Objectives: Despite the evidence that feeding-tube use in persons with advanced dementia is not associated with improved outcomes, there remains striking variation in their use. Yet, little is known about the national incidence of feeding-tube insertions, the circumstances of their insertion, and post-insertion health care use.
Design: Secondary analysis of Minimum Data Set merged onto Medicare Claims Files.
Setting and participants: Nursing home residents (NHR) without a feeding tube.
Measurements: NHR were followed for up to 1 year to see whether a feeding tube was inserted and then followed for 1 year after insertion to examine health care use and survival.
Results: The incidence of feeding-tube insertion was 53.6/1000 residents. Most (68.1%) feeding-tube insertions were performed in an acute care hospital with the most common reasons for admission being pneumonia, dehydration, and dysphagia. One year post-insertion mortality was 64.1% with median survival of 56 days. Within 1 year, 19.3% of those who had a feeding tube inserted required a tube replacement or repositioning within a median 145 days after the initial insertion. Over 1 year, tube feeding was associated with an average of 9.1 hospitalized days per person, 1.0 hospitalizations, 0.3 emergency room visits that did not result in a hospital admission.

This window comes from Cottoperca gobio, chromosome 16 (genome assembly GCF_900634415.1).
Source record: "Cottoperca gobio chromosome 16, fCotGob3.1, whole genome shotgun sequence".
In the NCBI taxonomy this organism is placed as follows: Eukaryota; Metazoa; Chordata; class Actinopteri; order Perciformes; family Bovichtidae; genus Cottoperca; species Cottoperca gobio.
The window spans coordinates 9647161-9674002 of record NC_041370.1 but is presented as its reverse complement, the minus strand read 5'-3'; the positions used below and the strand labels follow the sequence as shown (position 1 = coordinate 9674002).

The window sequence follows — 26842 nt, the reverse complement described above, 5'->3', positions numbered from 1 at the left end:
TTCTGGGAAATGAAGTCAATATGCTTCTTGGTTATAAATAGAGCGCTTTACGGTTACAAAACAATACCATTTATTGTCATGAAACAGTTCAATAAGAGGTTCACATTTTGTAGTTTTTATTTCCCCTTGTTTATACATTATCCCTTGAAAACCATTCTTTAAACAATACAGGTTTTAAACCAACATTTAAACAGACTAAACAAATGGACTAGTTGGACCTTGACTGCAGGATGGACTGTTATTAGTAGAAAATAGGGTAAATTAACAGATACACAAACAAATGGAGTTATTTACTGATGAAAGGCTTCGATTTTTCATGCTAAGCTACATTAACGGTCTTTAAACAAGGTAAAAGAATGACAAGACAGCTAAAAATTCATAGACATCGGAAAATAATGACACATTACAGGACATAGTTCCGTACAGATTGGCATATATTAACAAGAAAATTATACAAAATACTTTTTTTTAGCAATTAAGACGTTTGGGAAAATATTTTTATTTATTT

Conclusion: Most feeding tubes are inserted in an acute care hospital. Feeding-tube insertions are also associated with poor survival and significant rate of health care use after insertion.